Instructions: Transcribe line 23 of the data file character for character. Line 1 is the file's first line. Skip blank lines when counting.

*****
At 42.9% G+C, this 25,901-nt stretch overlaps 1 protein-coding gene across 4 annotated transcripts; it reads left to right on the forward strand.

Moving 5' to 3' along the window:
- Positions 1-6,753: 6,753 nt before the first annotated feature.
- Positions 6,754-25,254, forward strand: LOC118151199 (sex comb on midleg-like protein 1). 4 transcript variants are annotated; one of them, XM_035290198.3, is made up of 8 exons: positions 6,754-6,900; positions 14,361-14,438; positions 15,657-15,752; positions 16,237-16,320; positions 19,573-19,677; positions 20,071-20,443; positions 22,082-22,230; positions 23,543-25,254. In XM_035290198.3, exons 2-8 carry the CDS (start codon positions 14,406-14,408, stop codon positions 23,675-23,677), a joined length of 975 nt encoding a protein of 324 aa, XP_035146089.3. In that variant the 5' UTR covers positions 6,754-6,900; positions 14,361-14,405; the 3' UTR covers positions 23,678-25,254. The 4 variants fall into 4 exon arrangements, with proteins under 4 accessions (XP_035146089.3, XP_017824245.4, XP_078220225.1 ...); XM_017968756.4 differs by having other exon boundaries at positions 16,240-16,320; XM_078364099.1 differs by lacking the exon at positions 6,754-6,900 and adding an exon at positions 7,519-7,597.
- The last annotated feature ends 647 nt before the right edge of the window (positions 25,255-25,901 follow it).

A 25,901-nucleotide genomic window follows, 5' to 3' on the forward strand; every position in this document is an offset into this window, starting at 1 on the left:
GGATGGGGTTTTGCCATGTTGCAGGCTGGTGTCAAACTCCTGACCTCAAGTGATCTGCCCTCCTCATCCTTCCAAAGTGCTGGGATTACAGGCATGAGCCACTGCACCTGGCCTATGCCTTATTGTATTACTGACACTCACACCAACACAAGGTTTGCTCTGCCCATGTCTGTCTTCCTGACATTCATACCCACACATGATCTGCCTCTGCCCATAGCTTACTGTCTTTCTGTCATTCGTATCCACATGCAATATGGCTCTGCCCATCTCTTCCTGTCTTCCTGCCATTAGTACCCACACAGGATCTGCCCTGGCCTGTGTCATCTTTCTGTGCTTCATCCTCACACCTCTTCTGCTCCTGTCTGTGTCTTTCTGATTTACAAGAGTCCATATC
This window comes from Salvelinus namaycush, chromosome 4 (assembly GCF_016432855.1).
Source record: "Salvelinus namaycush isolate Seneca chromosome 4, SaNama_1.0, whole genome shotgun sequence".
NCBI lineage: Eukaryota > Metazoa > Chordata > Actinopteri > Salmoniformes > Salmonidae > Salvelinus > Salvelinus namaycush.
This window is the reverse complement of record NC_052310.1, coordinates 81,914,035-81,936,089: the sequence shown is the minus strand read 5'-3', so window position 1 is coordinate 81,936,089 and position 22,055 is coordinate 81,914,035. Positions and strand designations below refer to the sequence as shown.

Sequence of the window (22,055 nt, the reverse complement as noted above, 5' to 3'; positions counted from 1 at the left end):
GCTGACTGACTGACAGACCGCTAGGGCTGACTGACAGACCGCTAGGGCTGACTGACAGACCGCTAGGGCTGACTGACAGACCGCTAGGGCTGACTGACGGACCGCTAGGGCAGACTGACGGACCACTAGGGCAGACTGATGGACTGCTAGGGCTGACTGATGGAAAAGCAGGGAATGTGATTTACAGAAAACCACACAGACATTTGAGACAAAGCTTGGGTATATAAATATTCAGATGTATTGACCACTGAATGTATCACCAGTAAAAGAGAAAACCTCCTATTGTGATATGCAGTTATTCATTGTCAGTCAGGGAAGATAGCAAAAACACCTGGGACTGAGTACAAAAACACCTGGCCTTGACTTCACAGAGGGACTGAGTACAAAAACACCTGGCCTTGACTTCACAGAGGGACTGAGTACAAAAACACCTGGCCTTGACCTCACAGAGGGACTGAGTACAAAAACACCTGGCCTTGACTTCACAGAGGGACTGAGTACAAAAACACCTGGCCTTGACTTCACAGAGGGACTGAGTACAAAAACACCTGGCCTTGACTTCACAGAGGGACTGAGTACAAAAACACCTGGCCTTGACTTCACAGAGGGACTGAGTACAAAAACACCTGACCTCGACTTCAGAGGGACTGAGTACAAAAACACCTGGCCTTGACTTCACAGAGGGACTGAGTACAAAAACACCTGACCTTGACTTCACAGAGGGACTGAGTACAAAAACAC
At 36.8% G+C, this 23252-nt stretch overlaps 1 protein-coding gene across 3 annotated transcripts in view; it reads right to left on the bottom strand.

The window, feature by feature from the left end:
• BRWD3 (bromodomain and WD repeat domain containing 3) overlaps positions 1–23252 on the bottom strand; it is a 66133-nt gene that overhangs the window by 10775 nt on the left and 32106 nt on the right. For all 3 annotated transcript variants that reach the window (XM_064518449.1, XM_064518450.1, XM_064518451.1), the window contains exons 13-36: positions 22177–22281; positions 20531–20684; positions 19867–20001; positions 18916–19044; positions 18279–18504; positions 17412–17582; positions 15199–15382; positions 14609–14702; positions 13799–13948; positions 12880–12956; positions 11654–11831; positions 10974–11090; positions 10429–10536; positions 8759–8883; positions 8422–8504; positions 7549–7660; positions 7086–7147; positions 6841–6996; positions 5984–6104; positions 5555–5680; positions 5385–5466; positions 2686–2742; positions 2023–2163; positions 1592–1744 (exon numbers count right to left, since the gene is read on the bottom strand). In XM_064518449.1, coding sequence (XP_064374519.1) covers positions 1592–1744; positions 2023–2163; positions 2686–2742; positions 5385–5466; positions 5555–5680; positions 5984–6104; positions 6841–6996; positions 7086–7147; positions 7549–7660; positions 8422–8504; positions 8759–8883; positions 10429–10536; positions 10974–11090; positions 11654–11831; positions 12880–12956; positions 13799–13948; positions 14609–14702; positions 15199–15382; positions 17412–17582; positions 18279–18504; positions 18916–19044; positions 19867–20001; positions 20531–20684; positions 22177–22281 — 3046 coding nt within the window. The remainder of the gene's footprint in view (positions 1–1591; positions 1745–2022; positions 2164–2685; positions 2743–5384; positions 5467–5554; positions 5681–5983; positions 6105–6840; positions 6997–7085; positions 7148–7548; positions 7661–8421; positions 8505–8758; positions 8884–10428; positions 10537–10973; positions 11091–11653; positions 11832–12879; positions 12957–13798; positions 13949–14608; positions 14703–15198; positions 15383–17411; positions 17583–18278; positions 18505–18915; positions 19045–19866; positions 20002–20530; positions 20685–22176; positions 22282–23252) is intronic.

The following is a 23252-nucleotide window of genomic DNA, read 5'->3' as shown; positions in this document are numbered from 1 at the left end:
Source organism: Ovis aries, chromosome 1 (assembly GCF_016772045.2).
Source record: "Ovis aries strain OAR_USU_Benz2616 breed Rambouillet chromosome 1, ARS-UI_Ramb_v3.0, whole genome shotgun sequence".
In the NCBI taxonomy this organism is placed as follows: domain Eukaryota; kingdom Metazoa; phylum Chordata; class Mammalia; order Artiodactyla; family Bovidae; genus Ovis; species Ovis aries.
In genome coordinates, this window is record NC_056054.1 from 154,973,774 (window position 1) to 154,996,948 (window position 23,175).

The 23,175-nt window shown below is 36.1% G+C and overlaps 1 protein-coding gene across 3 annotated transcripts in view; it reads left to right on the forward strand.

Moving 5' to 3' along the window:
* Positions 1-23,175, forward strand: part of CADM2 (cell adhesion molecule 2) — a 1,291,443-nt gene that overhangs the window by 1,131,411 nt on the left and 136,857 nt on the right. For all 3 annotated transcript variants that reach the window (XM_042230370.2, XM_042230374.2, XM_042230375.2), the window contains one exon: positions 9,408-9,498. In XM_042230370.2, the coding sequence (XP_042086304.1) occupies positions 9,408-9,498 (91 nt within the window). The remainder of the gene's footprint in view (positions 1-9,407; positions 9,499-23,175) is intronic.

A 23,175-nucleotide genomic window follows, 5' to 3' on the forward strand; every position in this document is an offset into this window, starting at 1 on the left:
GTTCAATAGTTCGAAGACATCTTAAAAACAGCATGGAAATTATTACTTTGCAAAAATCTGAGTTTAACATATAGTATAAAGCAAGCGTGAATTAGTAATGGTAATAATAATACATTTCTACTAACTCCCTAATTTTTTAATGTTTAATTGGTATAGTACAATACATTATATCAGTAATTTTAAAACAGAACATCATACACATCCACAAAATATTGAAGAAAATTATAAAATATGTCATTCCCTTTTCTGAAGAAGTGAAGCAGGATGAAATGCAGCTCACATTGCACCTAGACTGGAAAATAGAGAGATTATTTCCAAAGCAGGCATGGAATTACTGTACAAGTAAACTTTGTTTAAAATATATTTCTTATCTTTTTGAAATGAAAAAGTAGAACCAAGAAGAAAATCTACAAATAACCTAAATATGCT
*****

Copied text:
Moving 5' to 3' along the window: